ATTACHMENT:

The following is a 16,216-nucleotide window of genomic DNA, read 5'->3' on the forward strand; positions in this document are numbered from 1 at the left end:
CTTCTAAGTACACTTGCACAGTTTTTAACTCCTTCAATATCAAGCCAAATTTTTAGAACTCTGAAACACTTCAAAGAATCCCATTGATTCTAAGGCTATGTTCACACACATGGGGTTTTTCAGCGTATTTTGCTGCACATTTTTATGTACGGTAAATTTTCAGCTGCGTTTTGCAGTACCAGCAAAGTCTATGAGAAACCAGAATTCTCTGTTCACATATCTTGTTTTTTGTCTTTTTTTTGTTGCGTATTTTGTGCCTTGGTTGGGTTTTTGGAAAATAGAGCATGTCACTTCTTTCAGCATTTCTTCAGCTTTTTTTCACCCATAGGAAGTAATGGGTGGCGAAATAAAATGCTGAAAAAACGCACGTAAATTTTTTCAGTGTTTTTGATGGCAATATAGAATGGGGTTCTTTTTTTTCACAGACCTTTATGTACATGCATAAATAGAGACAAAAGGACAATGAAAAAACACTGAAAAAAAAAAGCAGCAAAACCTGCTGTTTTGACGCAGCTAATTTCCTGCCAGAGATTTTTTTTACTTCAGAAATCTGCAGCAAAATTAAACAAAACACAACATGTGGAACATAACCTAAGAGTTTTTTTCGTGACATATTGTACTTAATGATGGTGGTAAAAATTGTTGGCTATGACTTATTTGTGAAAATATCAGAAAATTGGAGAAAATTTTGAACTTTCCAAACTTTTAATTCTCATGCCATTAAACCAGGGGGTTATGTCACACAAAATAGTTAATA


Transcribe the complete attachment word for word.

The following is a 16,216-nucleotide window of genomic DNA, read 5'->3' on the forward strand; positions in this document are numbered from 1 at the left end:
CTTCTAAGTACACTTGCACAGTTTTTAACTCCTTCAATATCAAGCCAAATTTTTAGAACTCTGAAACACTTCAAAGAATCCCATTGATTCTAAGGCTATGTTCACACACATGGGGTTTTTCAGCGTATTTTGCTGCACATTTTTATGTACGGTAAATTTTCAGCTGCGTTTTGCAGTACCAGCAAAGTCTATGAGAAACCAGAATTCTCTGTTCACATATCTTGTTTTTTGTCTTTTTTTTGTTGCGTATTTTGTGCCTTGGTTGGGTTTTTGGAAAATAGAGCATGTCACTTCTTTCAGCATTTCTTCAGCTTTTTTTCACCCATAGGAAGTAATGGGTGGCGAAATAAAATGCTGAAAAAACGCACGTAAATTTTTTCAGTGTTTTTGATGGCAATATAGAATGGGGTTCTTTTTTTTCACAGACCTTTATGTACATGCATAAATAGAGACAAAAGGACAATGAAAAAACACTGAAAAAAAAAAGCAGCAAAACCTGCTGTTTTGACGCAGCTAATTTCCTGCCAGAGATTTTTTTTACTTCAGAAATCTGCAGCAAAATTAAACAAAACACAACATGTGGAACATAACCTAAGAGTTTTTTTCGTGACATATTGTACTTAATGATGGTGGTAAAAATTGTTGGCTATGACTTATTTGTGAAAATATCAGAAAATTGGAGAAAATTTTGAACTTTCCAAACTTTTAATTCTCATGCCATTAAACCAGGGGGTTATGTCACACAAAATAGTTAATA